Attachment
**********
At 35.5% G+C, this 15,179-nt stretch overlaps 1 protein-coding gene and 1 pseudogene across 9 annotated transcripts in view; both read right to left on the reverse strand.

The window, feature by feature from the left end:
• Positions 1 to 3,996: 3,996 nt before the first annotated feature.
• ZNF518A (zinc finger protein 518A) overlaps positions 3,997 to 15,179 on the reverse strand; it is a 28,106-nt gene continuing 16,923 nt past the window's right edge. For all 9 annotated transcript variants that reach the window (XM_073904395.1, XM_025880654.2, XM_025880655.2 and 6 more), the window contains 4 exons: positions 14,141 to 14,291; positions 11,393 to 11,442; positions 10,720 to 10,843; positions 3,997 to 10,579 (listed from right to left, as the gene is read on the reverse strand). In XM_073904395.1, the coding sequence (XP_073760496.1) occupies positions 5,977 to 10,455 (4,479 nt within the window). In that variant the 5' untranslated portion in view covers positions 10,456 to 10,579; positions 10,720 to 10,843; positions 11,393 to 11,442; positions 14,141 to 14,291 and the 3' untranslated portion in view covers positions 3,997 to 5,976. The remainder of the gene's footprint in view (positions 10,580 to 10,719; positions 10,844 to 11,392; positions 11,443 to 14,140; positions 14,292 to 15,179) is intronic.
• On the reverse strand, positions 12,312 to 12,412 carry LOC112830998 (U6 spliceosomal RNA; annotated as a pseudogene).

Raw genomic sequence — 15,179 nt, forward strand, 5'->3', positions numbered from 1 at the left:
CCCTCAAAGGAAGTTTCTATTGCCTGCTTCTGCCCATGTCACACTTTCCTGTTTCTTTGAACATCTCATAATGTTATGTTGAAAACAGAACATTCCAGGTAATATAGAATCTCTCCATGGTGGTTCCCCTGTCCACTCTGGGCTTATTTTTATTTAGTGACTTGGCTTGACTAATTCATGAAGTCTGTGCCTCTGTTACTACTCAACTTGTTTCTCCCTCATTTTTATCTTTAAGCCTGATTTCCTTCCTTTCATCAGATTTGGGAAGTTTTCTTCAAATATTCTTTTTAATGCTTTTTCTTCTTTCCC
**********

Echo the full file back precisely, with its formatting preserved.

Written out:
At 35.5% G+C, this 15,179-nt stretch overlaps 1 protein-coding gene and 1 pseudogene across 9 annotated transcripts in view; both read right to left on the reverse strand.

The window, feature by feature from the left end:
• Positions 1 to 3,996: 3,996 nt before the first annotated feature.
• ZNF518A (zinc finger protein 518A) overlaps positions 3,997 to 15,179 on the reverse strand; it is a 28,106-nt gene continuing 16,923 nt past the window's right edge. For all 9 annotated transcript variants that reach the window (XM_073904395.1, XM_025880654.2, XM_025880655.2 and 6 more), the window contains 4 exons: positions 14,141 to 14,291; positions 11,393 to 11,442; positions 10,720 to 10,843; positions 3,997 to 10,579 (listed from right to left, as the gene is read on the reverse strand). In XM_073904395.1, the coding sequence (XP_073760496.1) occupies positions 5,977 to 10,455 (4,479 nt within the window). In that variant the 5' untranslated portion in view covers positions 10,456 to 10,579; positions 10,720 to 10,843; positions 11,393 to 11,442; positions 14,141 to 14,291 and the 3' untranslated portion in view covers positions 3,997 to 5,976. The remainder of the gene's footprint in view (positions 10,580 to 10,719; positions 10,844 to 11,392; positions 11,443 to 14,140; positions 14,292 to 15,179) is intronic.
• On the reverse strand, positions 12,312 to 12,412 carry LOC112830998 (U6 spliceosomal RNA; annotated as a pseudogene).

Raw genomic sequence — 15,179 nt, forward strand, 5'->3', positions numbered from 1 at the left:
CCCTCAAAGGAAGTTTCTATTGCCTGCTTCTGCCCATGTCACACTTTCCTGTTTCTTTGAACATCTCATAATGTTATGTTGAAAACAGAACATTCCAGGTAATATAGAATCTCTCCATGGTGGTTCCCCTGTCCACTCTGGGCTTATTTTTATTTAGTGACTTGGCTTGACTAATTCATGAAGTCTGTGCCTCTGTTACTACTCAACTTGTTTCTCCCTCATTTTTATCTTTAAGCCTGATTTCCTTCCTTTCATCAGATTTGGGAAGTTTTCTTCAAATATTCTTTTTAATGCTTTTTCTTCTTTCCC